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Missed Potential and Unknown Losses: The Invisible Costs of Poor Writing

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Posted April 13, 2023

A common mistake in business is treating writing as though it’s a separate, isolated task or function that can be pulled out from the rest of a person’s job duties.

Not so! Writing is inevitably going to be inseparably intertwined with the achievement of larger business goals. As we’ve written before:

“The documents your organization produces are your true deliverable. In other words, it’s often the writing itself that sells your business offering [rather than the offering by itself], explains and answers questions, and helps customers put the product or service to maximum use. The writing you create is how customers find you, why they decide to do business with you, and how they know how to use your products or services.”

But how does this idea mean that bad or underperforming writing results in unknown losses?

When the organization splits out writing from what they consider “core” job duties, they are instantly de-prioritizing writing as a function; instead, writing gets relegated to hurried, harried “when I have a chance” moments. In turn, that de-prioritization translates into underperformance in business.

There are two ways to think about this.

First, there will be known failures in business results.

For example, a formal sales proposal fails to make the sale; poor written guidance leads to bad outcomes; and, in extreme cases, poor writing leads to outright reputational or even safety disasters that we can call “communication shipwrecks.”

However, the organization may not always know to track those failures back to writing. They might think that it’s something else,  such as underperformance by salespeople. As a result, they end up misdiagnosing problems. In turn, this leads to wasted time, effort, and resources trying to solve problems that don’t exist while overlooking the problem that does.

Second, there will be unknown failures.

This is pure missed potential, and it’s far subtler than the first area of underperformance. Here, the business or organization could actually be doing better than they are and they don’t realize it. Usually this happens when the organization doesn’t have a basis for comparison because they’ve never actually produced genuinely high-quality, high-performing writing. You never see the sale that never happens. You never know what could have been achieved in an hour that was consumed with writing inefficiency.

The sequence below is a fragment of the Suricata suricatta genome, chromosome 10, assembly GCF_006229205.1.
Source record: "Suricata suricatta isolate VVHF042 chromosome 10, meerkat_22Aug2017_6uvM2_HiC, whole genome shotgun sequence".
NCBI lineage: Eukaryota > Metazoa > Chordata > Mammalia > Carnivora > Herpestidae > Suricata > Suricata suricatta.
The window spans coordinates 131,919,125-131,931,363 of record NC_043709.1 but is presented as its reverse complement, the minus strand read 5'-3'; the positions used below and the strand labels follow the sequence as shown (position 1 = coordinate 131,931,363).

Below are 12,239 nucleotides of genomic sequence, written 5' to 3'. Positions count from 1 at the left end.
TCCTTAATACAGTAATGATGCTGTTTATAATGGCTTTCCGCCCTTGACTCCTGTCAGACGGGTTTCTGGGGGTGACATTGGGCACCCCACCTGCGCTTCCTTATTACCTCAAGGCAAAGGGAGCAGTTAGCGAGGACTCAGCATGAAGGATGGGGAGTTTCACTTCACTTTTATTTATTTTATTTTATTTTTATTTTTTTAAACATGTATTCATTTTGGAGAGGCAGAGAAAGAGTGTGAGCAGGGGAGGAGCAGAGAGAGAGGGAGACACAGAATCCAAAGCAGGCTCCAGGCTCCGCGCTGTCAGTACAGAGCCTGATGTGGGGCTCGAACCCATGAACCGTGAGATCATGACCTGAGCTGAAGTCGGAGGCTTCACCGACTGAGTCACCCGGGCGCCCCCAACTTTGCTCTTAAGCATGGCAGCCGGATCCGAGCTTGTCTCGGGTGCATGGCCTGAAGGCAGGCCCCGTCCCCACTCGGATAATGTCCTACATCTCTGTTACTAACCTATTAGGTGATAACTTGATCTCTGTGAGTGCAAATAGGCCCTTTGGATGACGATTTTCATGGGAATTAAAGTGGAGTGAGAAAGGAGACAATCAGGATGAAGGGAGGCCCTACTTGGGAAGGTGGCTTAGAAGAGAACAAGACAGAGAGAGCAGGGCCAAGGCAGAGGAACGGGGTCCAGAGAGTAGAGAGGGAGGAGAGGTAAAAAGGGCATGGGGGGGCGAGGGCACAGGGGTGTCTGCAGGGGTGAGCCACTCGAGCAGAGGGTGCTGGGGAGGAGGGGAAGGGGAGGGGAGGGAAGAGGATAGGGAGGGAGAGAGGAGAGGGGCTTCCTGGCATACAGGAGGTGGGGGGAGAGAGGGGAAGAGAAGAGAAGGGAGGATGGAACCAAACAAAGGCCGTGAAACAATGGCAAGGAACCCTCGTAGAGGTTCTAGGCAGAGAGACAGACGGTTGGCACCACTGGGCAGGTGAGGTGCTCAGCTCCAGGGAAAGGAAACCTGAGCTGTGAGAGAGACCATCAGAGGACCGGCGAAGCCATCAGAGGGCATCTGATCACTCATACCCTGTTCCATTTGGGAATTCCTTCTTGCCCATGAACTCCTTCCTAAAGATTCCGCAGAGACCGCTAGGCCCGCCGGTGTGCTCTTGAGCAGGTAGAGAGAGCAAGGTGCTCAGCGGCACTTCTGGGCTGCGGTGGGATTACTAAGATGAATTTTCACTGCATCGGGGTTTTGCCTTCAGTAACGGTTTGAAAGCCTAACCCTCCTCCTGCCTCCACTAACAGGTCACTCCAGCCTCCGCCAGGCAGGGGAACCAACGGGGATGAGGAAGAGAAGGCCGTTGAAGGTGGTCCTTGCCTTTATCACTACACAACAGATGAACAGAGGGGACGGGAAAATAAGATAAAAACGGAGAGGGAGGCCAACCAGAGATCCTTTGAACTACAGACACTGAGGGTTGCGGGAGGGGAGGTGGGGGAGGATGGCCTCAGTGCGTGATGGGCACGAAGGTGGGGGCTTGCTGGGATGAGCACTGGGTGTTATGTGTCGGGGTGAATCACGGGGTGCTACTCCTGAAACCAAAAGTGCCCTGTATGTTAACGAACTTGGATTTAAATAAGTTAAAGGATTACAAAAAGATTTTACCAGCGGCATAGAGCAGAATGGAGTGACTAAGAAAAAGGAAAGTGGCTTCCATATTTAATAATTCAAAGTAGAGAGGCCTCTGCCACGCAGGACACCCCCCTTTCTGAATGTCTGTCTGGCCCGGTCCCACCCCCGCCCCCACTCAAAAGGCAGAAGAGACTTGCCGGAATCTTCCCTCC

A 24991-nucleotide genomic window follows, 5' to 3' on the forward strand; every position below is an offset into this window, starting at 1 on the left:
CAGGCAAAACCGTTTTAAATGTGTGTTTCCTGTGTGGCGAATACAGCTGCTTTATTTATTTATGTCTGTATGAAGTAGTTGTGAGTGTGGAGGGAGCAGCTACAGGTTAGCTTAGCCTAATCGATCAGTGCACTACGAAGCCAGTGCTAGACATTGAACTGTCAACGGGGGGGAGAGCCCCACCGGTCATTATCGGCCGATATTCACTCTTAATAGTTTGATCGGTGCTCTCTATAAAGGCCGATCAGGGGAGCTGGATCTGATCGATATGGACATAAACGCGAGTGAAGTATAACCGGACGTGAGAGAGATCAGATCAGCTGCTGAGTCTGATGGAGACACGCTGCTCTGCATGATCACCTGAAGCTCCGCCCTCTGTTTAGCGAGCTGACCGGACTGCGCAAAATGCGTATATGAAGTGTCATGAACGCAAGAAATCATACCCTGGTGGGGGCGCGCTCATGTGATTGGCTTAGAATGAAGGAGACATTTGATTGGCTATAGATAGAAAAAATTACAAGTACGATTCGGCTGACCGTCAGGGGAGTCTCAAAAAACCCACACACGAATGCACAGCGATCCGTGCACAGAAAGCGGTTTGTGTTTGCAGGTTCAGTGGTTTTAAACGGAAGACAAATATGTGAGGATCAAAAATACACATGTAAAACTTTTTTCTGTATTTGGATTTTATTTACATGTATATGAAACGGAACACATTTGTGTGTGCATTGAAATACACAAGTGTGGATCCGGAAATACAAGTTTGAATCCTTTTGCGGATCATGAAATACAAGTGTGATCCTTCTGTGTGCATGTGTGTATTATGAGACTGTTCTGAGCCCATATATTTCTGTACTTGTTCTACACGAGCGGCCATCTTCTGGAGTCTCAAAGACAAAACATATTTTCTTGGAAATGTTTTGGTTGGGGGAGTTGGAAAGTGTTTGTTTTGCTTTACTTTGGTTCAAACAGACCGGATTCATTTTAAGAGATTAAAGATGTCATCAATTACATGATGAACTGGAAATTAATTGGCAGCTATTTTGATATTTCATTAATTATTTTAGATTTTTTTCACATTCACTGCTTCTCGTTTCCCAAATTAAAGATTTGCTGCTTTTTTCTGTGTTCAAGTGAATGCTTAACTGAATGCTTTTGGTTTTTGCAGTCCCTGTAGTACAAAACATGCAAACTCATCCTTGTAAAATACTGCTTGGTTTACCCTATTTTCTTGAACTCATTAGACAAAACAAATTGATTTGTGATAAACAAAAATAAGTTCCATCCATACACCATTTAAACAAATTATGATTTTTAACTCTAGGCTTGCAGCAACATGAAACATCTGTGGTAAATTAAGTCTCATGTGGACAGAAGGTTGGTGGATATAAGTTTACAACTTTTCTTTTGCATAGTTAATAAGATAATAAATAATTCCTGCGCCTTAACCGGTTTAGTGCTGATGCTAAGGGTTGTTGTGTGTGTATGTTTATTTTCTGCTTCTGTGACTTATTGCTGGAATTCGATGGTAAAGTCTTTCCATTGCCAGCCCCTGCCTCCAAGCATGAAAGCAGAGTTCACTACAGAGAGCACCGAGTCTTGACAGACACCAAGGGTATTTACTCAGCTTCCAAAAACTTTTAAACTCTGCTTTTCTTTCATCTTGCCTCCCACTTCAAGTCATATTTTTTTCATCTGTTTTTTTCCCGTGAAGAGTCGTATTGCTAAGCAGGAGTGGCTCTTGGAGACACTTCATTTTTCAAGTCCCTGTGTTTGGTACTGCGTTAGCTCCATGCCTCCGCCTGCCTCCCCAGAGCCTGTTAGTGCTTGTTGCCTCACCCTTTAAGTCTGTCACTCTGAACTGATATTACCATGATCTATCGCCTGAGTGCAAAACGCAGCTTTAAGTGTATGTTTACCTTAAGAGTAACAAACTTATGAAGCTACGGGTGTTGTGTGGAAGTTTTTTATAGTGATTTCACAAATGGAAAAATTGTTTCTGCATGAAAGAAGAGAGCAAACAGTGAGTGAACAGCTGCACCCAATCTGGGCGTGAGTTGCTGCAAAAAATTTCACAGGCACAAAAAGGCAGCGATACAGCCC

And this is all because the organization thinks of writing as a separate standalone process that they can pull out from the primary job function. They don’t understand that business outcomes track back to their team’s writing and the critical role documents play in connecting with customers or readers.

How do you solve this problem?

The first step is to give the written word its due. The writing your organization produces is foundationally important and needs to be treated as such. Making that cultural shift alone can improve the situation.

From there, it can be helpful to assess your team’s writing process and output. How can you fix a problem if you’re not exactly sure where it is and in what capacity it appears? Once you understand what’s going on – whether the underlying problem is people- or process-related – can you (1) begin to understand what the impact has been on your business and (2) implement fixes.

Here, getting a consultation from expert business writing consultants can be invaluable. A word of warning, though: two key ingredients are needed to find the right writing consultants.

  1. They must be subject matter experts in writing in particular, not just business operations at large. Your run-of-the-mill business efficiency consultants won’t be able to help with this problem.
  2. They must have experience working with professionals in a wide variety of disciplines. This might sound counterintuitive: don’t you want to hire only experts who are experts in one type of field? No, and here’s why: it’s seldom that any one organization writes for experts in its field. In other words, engineers write for those in engineering, of course, but depending on the type of document and the engineering firm, they could also write for lawyers, laypeople, and technical experts in other fields. So, you want a firm that has lots of experience teaching writers in a variety of fields.

For more help,Contact Hurley Write for a consultation to assess, diagnose, and resolve your writing challenges.

Missed Potential and Unknown Losses: The Invisible Costs of Poor Writing

Contact Hurley Write, Inc.

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Prefer to chat? Call us at 877-249-7483
Prefer to chat? Call us at 877-249-7483

(503 Reviews)